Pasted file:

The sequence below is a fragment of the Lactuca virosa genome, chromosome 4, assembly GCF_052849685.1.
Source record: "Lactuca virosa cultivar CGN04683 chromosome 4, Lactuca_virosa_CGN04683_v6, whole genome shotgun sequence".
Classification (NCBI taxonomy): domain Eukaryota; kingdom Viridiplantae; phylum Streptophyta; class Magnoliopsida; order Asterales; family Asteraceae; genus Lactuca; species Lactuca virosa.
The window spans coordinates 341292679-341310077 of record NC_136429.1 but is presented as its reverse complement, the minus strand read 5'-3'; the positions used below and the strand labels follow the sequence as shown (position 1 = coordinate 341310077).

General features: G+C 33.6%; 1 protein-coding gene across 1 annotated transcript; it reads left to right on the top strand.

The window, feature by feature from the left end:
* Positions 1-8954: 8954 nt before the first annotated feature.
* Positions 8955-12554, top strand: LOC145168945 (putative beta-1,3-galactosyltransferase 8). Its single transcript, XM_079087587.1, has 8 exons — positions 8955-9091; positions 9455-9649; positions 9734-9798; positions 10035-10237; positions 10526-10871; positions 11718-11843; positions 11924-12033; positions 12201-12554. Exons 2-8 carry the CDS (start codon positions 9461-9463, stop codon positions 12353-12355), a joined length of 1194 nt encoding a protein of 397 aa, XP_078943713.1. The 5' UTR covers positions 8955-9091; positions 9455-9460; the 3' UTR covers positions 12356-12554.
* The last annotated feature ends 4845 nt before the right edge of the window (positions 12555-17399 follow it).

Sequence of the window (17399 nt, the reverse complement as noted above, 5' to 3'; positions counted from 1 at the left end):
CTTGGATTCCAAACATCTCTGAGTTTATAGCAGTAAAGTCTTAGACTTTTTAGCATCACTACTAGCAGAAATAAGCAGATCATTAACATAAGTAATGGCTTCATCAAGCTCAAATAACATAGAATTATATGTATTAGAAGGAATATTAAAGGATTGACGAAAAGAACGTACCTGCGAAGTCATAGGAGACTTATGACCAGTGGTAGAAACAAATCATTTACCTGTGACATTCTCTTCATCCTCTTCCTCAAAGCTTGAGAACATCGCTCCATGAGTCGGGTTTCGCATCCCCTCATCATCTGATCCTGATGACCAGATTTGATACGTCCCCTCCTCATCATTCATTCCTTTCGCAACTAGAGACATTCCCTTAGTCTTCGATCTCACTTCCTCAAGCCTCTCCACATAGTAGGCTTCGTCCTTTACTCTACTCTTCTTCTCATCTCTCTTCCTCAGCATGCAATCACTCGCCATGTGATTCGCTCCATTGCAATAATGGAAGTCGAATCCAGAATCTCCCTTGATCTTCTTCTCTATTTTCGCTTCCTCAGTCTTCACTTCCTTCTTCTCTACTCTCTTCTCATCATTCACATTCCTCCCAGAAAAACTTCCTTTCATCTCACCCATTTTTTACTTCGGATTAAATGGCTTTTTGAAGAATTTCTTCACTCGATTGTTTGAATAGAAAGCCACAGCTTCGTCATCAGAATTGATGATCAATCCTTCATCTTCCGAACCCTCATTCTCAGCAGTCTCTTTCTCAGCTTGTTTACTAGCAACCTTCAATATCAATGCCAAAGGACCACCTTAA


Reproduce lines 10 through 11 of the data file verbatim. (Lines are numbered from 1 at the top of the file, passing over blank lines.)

Sequence of the window (17399 nt, the reverse complement as noted above, 5' to 3'; positions counted from 1 at the left end):
CTTGGATTCCAAACATCTCTGAGTTTATAGCAGTAAAGTCTTAGACTTTTTAGCATCACTACTAGCAGAAATAAGCAGATCATTAACATAAGTAATGGCTTCATCAAGCTCAAATAACATAGAATTATATGTATTAGAAGGAATATTAAAGGATTGACGAAAAGAACGTACCTGCGAAGTCATAGGAGACTTATGACCAGTGGTAGAAACAAATCATTTACCTGTGACATTCTCTTCATCCTCTTCCTCAAAGCTTGAGAACATCGCTCCATGAGTCGGGTTTCGCATCCCCTCATCATCTGATCCTGATGACCAGATTTGATACGTCCCCTCCTCATCATTCATTCCTTTCGCAACTAGAGACATTCCCTTAGTCTTCGATCTCACTTCCTCAAGCCTCTCCACATAGTAGGCTTCGTCCTTTACTCTACTCTTCTTCTCATCTCTCTTCCTCAGCATGCAATCACTCGCCATGTGATTCGCTCCATTGCAATAATGGAAGTCGAATCCAGAATCTCCCTTGATCTTCTTCTCTATTTTCGCTTCCTCAGTCTTCACTTCCTTCTTCTCTACTCTCTTCTCATCATTCACATTCCTCCCAGAAAAACTTCCTTTCATCTCACCCATTTTTTACTTCGGATTAAATGGCTTTTTGAAGAATTTCTTCACTCGATTGTTTGAATAGAAAGCCACAGCTTCGTCATCAGAATTGATGATCAATCCTTCATCTTCCGAACCCTCATTCTCAGCAGTCTCTTTCTCAGCTTGTTTACTAGCAACCTTCAATATCAATGCCAAAGGACCACCTTAA